JGA - This was planted in 2010 as a "5 Apple Tree." So far it has not produced any apples at all and the only living branches still have the Jonagold label attached. This may be replaced with a more reliable fruit tree next year.

CH - The Original Red Cherry Tree that started my interest in having an orchard in 2008. Today 4/27/18 is the first day of blossoms emerging. It has been producing bountiful supplies of red cherries since 2011, requiring me to invent a "cherry picker" in 2013.

First Fruits Appear May 12, 2018 - the day before Mother's Day.



Memorial Day Growth - 05/28/18

GA - Semi-Dwarf Stark® Golden Delicious Apple - by Memorial Day, the first signs of fruit are showing. This may be the year we get a small first harvest from the tree.

CB - Dwarf Flowering Cherry Bush - A disappointing number of cherry flowers actually turned into fruit from the Cherry Bush, but they will still be sweet and delicious. This may be ready to eat some time next month.

MG- Dwarf Moonglow Pear - The Pears are growing slowly, but getting larger day by day. They will not be ready for harvest until late August or early September.

W - Blue Wisteria Vine - It appears to be more pink or purple than blue, but that's because it is in the strong sunshine that just broke through. In the shadows or in the evening, it appears to be more blue. So far, only one bloom this year. I may have done too much pruning last fall.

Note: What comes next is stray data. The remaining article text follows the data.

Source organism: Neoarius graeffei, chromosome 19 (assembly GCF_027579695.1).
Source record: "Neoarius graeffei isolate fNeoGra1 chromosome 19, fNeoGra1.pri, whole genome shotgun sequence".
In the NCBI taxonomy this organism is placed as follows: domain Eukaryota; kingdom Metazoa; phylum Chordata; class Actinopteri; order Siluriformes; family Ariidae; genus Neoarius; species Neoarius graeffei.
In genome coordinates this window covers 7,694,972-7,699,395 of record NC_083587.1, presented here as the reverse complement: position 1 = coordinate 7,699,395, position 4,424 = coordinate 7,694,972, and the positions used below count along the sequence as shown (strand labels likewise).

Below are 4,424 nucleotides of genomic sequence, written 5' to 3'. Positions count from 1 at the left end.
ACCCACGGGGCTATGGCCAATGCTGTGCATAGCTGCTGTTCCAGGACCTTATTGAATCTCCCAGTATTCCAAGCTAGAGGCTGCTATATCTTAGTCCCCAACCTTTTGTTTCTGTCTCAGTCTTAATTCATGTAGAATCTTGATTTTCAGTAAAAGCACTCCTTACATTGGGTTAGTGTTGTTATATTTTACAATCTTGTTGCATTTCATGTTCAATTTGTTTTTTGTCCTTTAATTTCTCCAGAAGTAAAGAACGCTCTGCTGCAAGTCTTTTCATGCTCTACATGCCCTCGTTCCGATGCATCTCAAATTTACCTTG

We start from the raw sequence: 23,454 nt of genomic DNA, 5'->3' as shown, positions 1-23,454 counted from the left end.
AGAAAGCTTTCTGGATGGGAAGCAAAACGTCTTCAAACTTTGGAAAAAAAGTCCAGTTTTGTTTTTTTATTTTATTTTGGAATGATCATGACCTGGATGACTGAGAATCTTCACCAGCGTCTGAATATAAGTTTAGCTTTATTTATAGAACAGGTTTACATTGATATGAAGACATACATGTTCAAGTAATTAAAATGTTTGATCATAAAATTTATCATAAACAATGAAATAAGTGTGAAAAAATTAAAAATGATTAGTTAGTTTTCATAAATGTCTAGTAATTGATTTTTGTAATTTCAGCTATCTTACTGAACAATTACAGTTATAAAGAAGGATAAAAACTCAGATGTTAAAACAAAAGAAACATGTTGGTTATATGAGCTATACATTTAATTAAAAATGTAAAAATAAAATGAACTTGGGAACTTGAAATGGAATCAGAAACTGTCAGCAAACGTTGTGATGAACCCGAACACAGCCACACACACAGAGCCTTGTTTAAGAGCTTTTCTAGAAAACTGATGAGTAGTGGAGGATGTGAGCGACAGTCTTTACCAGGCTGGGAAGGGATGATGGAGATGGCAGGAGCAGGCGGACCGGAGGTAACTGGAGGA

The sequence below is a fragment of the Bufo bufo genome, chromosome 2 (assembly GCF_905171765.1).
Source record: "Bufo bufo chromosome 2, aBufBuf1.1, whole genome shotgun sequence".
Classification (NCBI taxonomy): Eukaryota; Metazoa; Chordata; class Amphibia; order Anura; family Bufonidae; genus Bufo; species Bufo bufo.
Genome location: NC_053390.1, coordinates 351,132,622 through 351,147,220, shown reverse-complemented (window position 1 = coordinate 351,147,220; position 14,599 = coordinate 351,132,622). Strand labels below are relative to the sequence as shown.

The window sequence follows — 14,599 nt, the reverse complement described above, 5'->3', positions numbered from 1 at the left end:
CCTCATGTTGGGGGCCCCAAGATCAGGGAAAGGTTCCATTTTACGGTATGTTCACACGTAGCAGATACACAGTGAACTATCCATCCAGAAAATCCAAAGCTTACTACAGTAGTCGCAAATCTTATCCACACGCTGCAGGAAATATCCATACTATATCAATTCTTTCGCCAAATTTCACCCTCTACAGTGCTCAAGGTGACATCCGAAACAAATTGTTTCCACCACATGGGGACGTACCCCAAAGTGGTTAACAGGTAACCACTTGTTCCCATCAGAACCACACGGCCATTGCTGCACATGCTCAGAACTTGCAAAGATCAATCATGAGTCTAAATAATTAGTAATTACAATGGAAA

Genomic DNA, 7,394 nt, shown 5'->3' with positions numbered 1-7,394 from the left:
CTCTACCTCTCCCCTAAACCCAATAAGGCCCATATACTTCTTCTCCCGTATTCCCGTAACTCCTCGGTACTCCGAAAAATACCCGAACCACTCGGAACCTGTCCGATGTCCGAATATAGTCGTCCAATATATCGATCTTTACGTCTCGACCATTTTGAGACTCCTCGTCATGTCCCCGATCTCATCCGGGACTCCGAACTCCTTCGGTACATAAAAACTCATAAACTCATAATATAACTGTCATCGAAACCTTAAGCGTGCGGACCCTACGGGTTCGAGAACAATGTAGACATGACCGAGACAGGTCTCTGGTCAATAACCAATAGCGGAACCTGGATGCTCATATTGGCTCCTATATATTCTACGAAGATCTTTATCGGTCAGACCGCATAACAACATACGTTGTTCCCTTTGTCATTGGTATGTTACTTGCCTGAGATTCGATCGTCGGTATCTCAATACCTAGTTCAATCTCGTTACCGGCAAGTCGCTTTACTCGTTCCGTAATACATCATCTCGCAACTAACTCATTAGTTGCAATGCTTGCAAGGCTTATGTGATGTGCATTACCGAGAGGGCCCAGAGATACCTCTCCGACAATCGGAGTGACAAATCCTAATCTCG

BP Dwarf Bartlett Pear - The Bartlett Pears appeared shortly after the Moonglow Pears, so they will probably harvest later in August or September.

CH - Red Cherry Tree - Meanwhile, in the backyard, the Red Cherry tree is bursting with cherries which will soon be turning red and ready to eat by the end of June.

RB - Red Raspberry "Patch" - The backyard Red Raspberry Patch is showing the first signs of flowers, and even some of the first signs of fruit.

?A - Mystery Apple Tree - Just over the Raspberries, the Mystery Apple Tree has already produced its first fuzzy green "apples", or whatever they are.

?C Mystery Cherry Tree - There are long stem "somethings" growing on the Mystery Cherry Tree, although whether they are Van or Montmorency cherries will have to wait for further testing.

ST - Ozark Beauty - The Tall Planter is fast filling up with Ozark Beauty strawberries, days away from turning red, ripe and ready for tasting.

Meanwhile, the blue bag of Quinalt Everbearing Strawberries currently in the front garden, is also showing signs of forthcoming berries.

CG - Concord Grape Vine - The next stage in the Concord Grape life cycle is the opening of the little flower buds that appeared on May 12th. The pollen from the anther of the male part of the flower (the spidery looking "legs"), falls on the stigma of the female part (in the center of the "legs"), and grows down the style until it reaches the ovary, where it will penetrate the wall of the ovary so fertilisation can take place. More Information HERE: